SAG_Twitter_MEME_IoT_2017_Jan17-1.jpgAfter a rush to send everything to the cloud, we will soon see a transition to edge computing as organizations move critical analytics closer to Internet of Things (IoT) devices.

In remote areas, or in smart factories with lots of IoT-enabled devices, the dependency on the analytics is so critical that even short disconnects to the Internet can be disastrous. Moving part of the IoT stack from the cloud onto gateways will be the way forward.

As Gartner analyst Peter Sondergaard said at the Gartner Symposium ITxpo 2016: “Systems will move at different rates, while some systems like CRM move into the cloud quite quickly, others are forced to stay there - like large proprietary systems.”

That sounds reasonable, but size is not the only reason why companies are hesitant to move all of their systems in the cloud.

First, with the number of decisions and the necessary increase in the reliability of the decisions, the amount of data to transport is growing exponentially. There is a cost associated with that. The cloud, as many now realize, isn’t a panacea for saving on IT expenditure.

Sensitivity is another reason; if your application or, more importantly, your data is sensitive and a data breach would present a significant risk to the organization, then keeping it on-premises may be preferable.

With the adoption of IoT in industrial settings and the growing maturity of the solutions, more and more companies now realize that depending on a system where the critical rules that manage the decision-making is handled by solutions completely in the cloud (e.g. Amazon web services), means that all data has to be lifted to the cloud.  There are some challenges with that, for example the availability of the cloud can’t be taken for granted; even the giants faced severe outages over the last years.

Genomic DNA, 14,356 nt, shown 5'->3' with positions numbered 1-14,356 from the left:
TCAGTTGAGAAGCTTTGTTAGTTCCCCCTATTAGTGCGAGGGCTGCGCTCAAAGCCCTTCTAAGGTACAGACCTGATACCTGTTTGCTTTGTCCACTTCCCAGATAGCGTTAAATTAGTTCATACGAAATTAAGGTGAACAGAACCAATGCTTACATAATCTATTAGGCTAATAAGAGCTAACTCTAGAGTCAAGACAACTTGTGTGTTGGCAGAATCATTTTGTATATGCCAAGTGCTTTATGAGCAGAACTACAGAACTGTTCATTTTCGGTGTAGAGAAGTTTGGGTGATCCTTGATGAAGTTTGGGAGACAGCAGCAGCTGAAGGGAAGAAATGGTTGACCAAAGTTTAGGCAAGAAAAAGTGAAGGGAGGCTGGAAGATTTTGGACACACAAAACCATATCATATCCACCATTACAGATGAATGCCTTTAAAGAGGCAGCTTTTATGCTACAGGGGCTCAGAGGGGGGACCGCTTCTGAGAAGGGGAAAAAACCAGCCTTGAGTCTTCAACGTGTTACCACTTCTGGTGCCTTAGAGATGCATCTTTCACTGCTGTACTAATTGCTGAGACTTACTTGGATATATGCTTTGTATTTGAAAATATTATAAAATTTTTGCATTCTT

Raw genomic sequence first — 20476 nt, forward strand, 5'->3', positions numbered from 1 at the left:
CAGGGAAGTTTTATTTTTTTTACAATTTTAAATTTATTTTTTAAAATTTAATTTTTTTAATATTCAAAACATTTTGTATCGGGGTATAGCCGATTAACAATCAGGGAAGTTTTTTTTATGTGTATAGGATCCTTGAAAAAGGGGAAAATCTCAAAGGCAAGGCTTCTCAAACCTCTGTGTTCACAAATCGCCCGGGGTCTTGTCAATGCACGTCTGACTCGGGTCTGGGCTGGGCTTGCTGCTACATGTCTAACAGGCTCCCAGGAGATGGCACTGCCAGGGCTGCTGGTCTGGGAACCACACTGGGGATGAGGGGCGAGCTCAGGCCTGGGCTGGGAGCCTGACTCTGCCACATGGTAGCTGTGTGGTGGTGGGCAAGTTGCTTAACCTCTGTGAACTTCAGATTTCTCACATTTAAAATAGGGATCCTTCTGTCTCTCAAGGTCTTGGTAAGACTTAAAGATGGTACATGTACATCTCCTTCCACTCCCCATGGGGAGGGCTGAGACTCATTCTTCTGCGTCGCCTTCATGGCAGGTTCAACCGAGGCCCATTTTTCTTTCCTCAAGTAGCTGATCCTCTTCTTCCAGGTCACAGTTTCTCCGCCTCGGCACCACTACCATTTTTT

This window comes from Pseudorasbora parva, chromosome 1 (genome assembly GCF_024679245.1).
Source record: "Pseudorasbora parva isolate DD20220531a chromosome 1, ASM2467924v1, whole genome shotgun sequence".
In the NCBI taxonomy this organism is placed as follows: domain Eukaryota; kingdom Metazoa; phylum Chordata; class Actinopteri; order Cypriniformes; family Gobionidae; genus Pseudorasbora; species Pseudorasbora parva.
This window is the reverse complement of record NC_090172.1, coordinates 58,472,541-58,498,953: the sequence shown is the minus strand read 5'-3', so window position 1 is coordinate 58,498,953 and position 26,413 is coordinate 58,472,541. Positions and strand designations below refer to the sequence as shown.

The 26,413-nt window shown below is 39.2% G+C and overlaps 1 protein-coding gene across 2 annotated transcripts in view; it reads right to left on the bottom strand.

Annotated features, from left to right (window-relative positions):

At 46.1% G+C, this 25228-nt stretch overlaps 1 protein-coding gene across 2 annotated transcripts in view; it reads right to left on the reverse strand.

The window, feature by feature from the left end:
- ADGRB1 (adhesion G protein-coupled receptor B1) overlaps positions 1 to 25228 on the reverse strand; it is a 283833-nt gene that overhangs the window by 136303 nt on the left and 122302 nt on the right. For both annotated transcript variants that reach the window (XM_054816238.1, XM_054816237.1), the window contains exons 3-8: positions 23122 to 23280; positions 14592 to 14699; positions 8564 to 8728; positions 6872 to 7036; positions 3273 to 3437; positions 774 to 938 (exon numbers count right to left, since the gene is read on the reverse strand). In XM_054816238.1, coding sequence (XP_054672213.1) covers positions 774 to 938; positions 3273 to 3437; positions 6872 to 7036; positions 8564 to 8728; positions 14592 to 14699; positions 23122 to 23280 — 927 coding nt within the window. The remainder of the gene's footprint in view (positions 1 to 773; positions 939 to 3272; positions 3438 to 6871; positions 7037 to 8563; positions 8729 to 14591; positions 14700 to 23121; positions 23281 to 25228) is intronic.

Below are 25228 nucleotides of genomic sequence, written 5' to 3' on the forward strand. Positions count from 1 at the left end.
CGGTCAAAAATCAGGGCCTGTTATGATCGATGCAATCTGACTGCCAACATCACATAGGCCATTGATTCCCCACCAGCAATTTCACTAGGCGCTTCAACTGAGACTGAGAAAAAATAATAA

So what to do? One of the answers is to move part of the critical decisioning back onsite. The trend to do the analysis near the place the data is generated is called edge analytics (others call it fog computing). With the continuous advancement of higher computing power for a lower cost, new generation gateways become as powerful as a decent laptop; so why not run part of the analytics on the edge? That way the computations are not dependent on any availability of the cloud, and the implementation greatly reduces the cost of data transfer and simplifies much of the setup.

The traditional hardware manufacturers, such as Dell and Huawei, smell their chances and rightly so. For industrial automation the rise of the importance of gateways and other equipment in the field will be a blessing, boosting innovation and sales.

From a software perspective the winners will be those companies that provide a platform where designers don’t have to worry about the underlying hardware - allowing algorithms to be deployed seamlessly in the cloud or on premises, regardless if the designation is a raspberry Pi or a 64 Core Intel machine in the cloud.

For some it looks like the next stage in the evolution of IoT, for others it will feel as if we are going full circle. I think both are right, I’ll just call it a spiral.

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